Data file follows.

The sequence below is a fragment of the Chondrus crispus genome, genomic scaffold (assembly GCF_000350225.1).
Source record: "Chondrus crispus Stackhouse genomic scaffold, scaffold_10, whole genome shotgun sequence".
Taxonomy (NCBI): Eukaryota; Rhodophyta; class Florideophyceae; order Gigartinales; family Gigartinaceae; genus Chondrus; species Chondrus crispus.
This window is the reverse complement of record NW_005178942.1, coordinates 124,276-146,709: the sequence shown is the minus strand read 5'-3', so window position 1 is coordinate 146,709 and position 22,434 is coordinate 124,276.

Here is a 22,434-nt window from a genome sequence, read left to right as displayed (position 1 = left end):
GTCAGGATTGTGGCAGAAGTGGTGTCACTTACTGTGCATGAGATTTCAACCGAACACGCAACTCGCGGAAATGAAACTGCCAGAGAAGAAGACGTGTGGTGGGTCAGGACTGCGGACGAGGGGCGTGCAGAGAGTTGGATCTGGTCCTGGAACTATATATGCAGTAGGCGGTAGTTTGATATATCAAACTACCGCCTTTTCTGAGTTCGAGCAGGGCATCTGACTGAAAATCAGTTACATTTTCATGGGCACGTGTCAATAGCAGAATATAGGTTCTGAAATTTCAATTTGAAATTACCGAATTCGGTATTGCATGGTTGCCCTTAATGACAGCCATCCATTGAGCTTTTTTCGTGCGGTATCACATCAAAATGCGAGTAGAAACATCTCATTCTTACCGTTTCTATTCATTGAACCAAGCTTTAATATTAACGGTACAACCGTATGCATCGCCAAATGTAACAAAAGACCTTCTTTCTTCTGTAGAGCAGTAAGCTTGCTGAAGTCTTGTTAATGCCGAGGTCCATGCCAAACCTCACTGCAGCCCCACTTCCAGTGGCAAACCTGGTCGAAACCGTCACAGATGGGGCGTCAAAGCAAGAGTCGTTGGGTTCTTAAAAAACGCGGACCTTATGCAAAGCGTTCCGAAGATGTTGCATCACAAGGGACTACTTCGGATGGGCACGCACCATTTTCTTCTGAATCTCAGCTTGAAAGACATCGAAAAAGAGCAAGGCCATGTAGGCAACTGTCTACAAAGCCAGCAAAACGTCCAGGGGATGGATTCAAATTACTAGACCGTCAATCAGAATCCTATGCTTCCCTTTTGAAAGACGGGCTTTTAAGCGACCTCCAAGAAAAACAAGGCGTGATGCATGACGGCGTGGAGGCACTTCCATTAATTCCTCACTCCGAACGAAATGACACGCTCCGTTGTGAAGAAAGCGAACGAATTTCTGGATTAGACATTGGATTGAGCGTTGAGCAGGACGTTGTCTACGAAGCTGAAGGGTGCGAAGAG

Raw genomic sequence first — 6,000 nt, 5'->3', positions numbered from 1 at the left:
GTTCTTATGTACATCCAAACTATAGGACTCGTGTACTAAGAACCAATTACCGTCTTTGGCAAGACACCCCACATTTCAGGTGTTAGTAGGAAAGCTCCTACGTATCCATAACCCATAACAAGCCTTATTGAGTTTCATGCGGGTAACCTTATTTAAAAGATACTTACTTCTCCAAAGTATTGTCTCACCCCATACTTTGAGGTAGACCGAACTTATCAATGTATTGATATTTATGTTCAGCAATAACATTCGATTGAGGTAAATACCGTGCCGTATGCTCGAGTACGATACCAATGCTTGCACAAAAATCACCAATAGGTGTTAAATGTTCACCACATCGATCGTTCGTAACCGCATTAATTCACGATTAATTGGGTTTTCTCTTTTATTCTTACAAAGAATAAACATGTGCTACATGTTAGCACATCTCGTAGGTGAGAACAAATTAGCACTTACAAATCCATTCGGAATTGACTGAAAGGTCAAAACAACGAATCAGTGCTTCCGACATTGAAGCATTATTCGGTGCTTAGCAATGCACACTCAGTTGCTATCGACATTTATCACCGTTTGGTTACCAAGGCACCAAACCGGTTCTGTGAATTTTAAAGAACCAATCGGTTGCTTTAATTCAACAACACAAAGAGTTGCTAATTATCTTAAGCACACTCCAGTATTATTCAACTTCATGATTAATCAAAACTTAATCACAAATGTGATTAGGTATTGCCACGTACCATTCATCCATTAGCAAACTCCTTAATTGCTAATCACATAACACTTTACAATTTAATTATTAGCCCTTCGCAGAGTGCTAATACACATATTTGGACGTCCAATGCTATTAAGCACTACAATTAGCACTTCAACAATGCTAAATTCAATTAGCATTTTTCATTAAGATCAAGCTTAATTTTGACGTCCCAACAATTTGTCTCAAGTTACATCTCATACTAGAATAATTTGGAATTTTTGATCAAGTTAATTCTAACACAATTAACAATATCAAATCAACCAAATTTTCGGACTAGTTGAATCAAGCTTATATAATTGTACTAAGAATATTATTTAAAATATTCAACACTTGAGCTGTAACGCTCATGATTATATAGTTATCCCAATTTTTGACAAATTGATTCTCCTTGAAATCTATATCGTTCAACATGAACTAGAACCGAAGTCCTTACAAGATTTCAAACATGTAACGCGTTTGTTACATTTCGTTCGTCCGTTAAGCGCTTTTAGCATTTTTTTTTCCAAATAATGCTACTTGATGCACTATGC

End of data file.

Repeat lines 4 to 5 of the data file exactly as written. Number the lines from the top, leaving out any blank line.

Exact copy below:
This window is the reverse complement of record NW_005178942.1, coordinates 124,276-146,709: the sequence shown is the minus strand read 5'-3', so window position 1 is coordinate 146,709 and position 22,434 is coordinate 124,276.

Here is a 22,434-nt window from a genome sequence, read left to right as displayed (position 1 = left end):